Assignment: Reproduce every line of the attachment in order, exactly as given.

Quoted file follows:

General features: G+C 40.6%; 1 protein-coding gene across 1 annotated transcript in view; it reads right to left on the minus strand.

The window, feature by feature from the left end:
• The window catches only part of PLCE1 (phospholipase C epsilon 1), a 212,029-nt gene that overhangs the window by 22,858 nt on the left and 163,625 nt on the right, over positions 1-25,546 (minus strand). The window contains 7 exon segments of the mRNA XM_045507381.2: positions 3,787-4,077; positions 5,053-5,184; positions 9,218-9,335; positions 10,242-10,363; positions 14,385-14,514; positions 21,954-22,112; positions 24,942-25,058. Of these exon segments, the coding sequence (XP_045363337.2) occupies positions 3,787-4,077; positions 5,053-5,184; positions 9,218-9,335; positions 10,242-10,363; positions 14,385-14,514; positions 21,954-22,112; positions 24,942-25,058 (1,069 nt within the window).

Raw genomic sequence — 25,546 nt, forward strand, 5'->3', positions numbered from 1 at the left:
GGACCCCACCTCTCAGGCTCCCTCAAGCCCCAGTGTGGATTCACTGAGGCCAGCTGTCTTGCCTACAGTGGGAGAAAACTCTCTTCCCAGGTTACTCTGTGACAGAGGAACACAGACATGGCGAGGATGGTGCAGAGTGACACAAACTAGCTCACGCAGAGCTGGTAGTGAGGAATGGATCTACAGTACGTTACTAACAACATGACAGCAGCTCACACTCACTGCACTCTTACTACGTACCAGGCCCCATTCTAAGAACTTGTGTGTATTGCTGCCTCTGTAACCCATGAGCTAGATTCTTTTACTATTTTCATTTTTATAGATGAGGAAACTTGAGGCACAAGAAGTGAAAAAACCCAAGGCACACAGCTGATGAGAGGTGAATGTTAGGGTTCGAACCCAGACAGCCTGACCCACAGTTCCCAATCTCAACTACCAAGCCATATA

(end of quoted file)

General features: G+C 40.6%; 1 protein-coding gene across 1 annotated transcript in view; it reads right to left on the minus strand.

The window, feature by feature from the left end:
• The window catches only part of PLCE1 (phospholipase C epsilon 1), a 212,029-nt gene that overhangs the window by 22,858 nt on the left and 163,625 nt on the right, over positions 1-25,546 (minus strand). The window contains 7 exon segments of the mRNA XM_045507381.2: positions 3,787-4,077; positions 5,053-5,184; positions 9,218-9,335; positions 10,242-10,363; positions 14,385-14,514; positions 21,954-22,112; positions 24,942-25,058. Of these exon segments, the coding sequence (XP_045363337.2) occupies positions 3,787-4,077; positions 5,053-5,184; positions 9,218-9,335; positions 10,242-10,363; positions 14,385-14,514; positions 21,954-22,112; positions 24,942-25,058 (1,069 nt within the window).

Raw genomic sequence — 25,546 nt, forward strand, 5'->3', positions numbered from 1 at the left:
GGACCCCACCTCTCAGGCTCCCTCAAGCCCCAGTGTGGATTCACTGAGGCCAGCTGTCTTGCCTACAGTGGGAGAAAACTCTCTTCCCAGGTTACTCTGTGACAGAGGAACACAGACATGGCGAGGATGGTGCAGAGTGACACAAACTAGCTCACGCAGAGCTGGTAGTGAGGAATGGATCTACAGTACGTTACTAACAACATGACAGCAGCTCACACTCACTGCACTCTTACTACGTACCAGGCCCCATTCTAAGAACTTGTGTGTATTGCTGCCTCTGTAACCCATGAGCTAGATTCTTTTACTATTTTCATTTTTATAGATGAGGAAACTTGAGGCACAAGAAGTGAAAAAACCCAAGGCACACAGCTGATGAGAGGTGAATGTTAGGGTTCGAACCCAGACAGCCTGACCCACAGTTCCCAATCTCAACTACCAAGCCATATA